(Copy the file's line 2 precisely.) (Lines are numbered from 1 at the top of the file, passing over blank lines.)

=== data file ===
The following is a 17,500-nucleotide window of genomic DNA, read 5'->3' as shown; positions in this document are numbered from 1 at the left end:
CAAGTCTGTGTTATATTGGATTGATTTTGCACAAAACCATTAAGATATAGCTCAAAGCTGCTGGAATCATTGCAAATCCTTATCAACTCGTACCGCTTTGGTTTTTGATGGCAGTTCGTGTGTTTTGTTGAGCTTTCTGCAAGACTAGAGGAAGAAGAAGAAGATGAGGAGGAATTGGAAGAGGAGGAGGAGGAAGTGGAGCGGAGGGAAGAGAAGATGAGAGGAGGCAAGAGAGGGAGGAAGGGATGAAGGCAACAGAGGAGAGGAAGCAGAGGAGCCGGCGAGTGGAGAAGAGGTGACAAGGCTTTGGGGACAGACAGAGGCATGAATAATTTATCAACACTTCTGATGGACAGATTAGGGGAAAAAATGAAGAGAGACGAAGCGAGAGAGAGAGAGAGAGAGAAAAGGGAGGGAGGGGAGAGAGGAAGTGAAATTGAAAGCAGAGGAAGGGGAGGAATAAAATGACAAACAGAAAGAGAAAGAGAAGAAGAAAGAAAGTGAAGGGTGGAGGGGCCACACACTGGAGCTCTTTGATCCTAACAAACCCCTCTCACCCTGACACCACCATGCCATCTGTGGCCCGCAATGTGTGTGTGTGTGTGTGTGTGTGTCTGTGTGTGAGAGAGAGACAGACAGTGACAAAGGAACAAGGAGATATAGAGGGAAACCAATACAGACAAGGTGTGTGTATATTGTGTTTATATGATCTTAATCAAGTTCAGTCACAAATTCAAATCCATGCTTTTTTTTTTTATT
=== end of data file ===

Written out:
CAAGTCTGTGTTATATTGGATTGATTTTGCACAAAACCATTAAGATATAGCTCAAAGCTGCTGGAATCATTGCAAATCCTTATCAACTCGTACCGCTTTGGTTTTTGATGGCAGTTCGTGTGTTTTGTTGAGCTTTCTGCAAGACTAGAGGAAGAAGAAGAAGATGAGGAGGAATTGGAAGAGGAGGAGGAGGAAGTGGAGCGGAGGGAAGAGAAGATGAGAGGAGGCAAGAGAGGGAGGAAGGGATGAAGGCAACAGAGGAGAGGAAGCAGAGGAGCCGGCGAGTGGAGAAGAGGTGACAAGGCTTTGGGGACAGACAGAGGCATGAATAATTTATCAACACTTCTGATGGACAGATTAGGGGAAAAAATGAAGAGAGACGAAGCGAGAGAGAGAGAGAGAGAGAAAAGGGAGGGAGGGGAGAGAGGAAGTGAAATTGAAAGCAGAGGAAGGGGAGGAATAAAATGACAAACAGAAAGAGAAAGAGAAGAAGAAAGAAAGTGAAGGGTGGAGGGGCCACACACTGGAGCTCTTTGATCCTAACAAACCCCTCTCACCCTGACACCACCATGCCATCTGTGGCCCGCAATGTGTGTGTGTGTGTGTGTGTGTGTCTGTGTGTGAGAGAGAGACAGACAGTGACAAAGGAACAAGGAGATATAGAGGGAAACCAATACAGACAAGGTGTGTGTATATTGTGTTTATATGATCTTAATCAAGTTCAGTCACAAATTCAAATCCATGCTTTTTTTTTTTATT